Mahad Ahmed Abdi

"Somalia is Calling" – How the Diaspora Can Energise Development Back Home

Somalia – After 23 years in the USA Mahad Ahmed Abdi found his calling, and made his way back to Somalia, through the Migration for Development in Africa (MIDA) programme run by IOM, the UN Migration Agency. What was supposed to be a temporary assignment in 2013 became a four-year mission to give back to his country of origin.

From Somalia to USA

Mahad, who was born and raised in Mogadishu, left the city in 1991 to join his family in San Diego, California. After completing his undergraduate degree in California, Mahad moved to Minnesota where he found a large Somali community and met his future wife, with whom he now has four daughters. Far from the California sun, Minnesota became his home. 

With an MBA in International Finance from Minnesota’s Hamlin University, Mahad started his career as a banker and moved on to become a financial advisor for the state Government in Minnesota. Despite a successful career, Mahad’s long-held desire to help others became increasingly important to him. In 2009 the board of directors of Disabled Immigrants Association, a local NGO, selected Mahad as Executive Director. The organization raised funds and mobilized resources to provide vulnerable populations in Minnesota with the equipment needed to lead "normal" lives. 

But his desire to help others remained unmet. "There was still something missing," he recalled. After countless discussions with friends and family, he finally realized – he wanted to give back to Somalia. “I thought to myself, who am I to just sit here and watch the news and not do anything about it?”

The Way Back – Where to Start and What to Do?

“After many years abroad, I did not know where to begin and what to do for Somalia,” Mahad recalled.  He began with small steps, visiting the region in 2012 and 2013 for the first time since he left Mogadishu in 1991. The trip took him to Nairobi where he visited relatives, reconnected with the East Africa, and investigated ways to contribute to Somalia’s development.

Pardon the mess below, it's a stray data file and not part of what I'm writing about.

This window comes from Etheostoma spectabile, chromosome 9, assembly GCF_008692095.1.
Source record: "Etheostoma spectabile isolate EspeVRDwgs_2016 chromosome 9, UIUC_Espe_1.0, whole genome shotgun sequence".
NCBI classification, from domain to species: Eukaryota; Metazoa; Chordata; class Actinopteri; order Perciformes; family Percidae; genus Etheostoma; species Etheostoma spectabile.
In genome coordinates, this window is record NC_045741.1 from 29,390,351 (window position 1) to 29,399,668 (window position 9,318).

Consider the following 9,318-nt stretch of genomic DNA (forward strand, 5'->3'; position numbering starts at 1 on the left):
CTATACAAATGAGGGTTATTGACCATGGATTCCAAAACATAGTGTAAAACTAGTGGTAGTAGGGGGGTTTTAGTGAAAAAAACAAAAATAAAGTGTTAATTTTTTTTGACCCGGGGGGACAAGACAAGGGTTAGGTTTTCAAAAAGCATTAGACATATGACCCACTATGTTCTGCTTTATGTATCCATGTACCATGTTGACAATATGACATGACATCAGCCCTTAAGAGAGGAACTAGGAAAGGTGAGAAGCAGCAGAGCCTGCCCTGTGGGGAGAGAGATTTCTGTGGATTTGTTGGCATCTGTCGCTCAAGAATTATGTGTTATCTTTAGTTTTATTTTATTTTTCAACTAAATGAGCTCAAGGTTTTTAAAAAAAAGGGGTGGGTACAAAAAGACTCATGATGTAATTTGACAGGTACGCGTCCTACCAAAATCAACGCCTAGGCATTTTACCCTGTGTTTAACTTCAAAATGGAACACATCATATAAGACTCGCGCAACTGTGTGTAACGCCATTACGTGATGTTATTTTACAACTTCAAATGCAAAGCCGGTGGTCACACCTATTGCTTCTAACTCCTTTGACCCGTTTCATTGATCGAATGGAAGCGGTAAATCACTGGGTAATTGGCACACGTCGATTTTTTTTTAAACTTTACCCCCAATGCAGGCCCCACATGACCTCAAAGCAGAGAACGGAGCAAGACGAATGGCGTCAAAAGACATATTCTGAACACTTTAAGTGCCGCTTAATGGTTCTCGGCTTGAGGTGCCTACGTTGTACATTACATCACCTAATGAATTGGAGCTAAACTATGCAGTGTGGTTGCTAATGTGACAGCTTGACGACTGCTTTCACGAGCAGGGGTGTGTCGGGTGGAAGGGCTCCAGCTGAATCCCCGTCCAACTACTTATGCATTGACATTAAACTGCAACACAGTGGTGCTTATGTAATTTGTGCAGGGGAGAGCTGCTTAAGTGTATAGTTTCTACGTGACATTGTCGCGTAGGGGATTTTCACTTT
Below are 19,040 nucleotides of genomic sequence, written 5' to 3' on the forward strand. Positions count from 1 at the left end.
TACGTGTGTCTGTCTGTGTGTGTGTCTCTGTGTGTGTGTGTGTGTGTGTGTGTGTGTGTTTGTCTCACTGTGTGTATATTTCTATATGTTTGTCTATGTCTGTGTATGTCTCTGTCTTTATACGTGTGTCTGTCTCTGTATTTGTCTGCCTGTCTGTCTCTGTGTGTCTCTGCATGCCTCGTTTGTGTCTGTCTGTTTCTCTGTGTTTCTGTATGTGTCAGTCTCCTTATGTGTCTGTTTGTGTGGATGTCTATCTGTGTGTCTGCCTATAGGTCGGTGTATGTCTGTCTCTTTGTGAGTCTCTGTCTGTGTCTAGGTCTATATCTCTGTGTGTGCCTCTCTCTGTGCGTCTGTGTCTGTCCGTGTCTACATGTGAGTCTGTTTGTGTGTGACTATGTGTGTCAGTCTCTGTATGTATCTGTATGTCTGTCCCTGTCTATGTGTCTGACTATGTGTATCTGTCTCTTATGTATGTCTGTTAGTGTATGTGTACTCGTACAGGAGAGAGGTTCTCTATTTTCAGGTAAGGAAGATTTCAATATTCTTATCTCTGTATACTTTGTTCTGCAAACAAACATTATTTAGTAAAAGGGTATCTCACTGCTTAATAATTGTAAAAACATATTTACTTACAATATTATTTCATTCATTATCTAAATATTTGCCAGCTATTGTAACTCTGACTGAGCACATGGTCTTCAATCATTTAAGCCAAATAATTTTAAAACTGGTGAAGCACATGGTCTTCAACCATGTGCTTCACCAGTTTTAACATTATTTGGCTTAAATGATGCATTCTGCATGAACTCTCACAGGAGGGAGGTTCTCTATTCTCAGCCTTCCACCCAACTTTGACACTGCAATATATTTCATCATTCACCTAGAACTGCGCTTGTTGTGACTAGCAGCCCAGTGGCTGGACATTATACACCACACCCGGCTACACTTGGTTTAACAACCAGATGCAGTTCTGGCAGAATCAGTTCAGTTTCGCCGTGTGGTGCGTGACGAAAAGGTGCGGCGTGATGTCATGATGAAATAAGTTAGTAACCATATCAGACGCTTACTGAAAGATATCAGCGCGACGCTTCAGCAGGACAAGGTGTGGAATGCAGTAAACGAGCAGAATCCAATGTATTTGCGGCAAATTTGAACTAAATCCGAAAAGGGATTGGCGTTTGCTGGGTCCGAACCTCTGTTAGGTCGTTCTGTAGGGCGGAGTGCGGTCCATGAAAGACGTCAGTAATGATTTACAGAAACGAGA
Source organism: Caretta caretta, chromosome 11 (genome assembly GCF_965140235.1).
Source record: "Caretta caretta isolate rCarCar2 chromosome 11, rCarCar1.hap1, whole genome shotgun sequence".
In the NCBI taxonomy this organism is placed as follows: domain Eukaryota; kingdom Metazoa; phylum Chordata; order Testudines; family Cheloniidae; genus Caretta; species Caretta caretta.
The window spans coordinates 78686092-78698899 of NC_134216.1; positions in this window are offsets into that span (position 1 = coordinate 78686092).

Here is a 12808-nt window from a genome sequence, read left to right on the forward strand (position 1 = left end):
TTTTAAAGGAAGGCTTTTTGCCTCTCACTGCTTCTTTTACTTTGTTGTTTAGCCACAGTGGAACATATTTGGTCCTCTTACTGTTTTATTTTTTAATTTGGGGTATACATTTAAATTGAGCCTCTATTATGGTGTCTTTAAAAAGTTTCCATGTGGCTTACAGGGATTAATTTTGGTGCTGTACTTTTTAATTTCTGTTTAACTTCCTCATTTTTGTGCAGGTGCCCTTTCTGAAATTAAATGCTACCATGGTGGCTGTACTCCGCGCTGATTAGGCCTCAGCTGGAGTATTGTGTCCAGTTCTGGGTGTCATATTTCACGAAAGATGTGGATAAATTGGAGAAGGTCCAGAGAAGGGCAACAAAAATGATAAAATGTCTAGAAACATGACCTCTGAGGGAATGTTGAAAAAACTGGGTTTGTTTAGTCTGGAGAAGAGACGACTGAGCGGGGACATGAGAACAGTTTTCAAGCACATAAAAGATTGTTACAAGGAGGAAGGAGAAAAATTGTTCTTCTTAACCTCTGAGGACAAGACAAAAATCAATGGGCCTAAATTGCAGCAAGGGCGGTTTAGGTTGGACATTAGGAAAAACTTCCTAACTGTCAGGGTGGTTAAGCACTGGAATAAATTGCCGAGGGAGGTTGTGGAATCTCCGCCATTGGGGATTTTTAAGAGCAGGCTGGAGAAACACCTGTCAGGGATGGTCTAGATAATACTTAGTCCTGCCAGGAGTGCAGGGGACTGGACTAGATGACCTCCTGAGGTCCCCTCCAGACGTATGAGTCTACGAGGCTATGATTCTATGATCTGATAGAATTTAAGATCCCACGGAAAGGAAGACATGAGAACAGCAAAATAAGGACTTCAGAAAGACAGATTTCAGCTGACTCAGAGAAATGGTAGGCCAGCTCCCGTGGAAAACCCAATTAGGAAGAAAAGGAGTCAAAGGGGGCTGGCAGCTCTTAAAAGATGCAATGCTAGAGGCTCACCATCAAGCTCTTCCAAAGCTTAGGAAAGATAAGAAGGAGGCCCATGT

Following this visit Mahad felt more determined than ever to move to Somalia and support his country, but he discovered that it was difficult to go back without any real connections on the ground. One evening in Minnesota, an internet search led him to the MIDA webpage. Not only was the aim of the MIDA project in line with what he was searching for, there was a position advertised in Somalia. "I thought to myself, there is nothing to lose. I will apply and see what happens,” Mahad explained. “It's a short-term assignment and if I do not like it I can always return home after six months." 

Mahad packed his bags and headed for his new job as the Organizational Management Expert at the Immigration Department in Hargeisa. Despite being a city that he had never visited before, Mahad describes that first posting with MIDA as “very interesting, meaningful, exciting and inspiring.” But it was tough for him to be away from his family, and after the initial six-month assignment he wasn’t sure if he was ready to do more.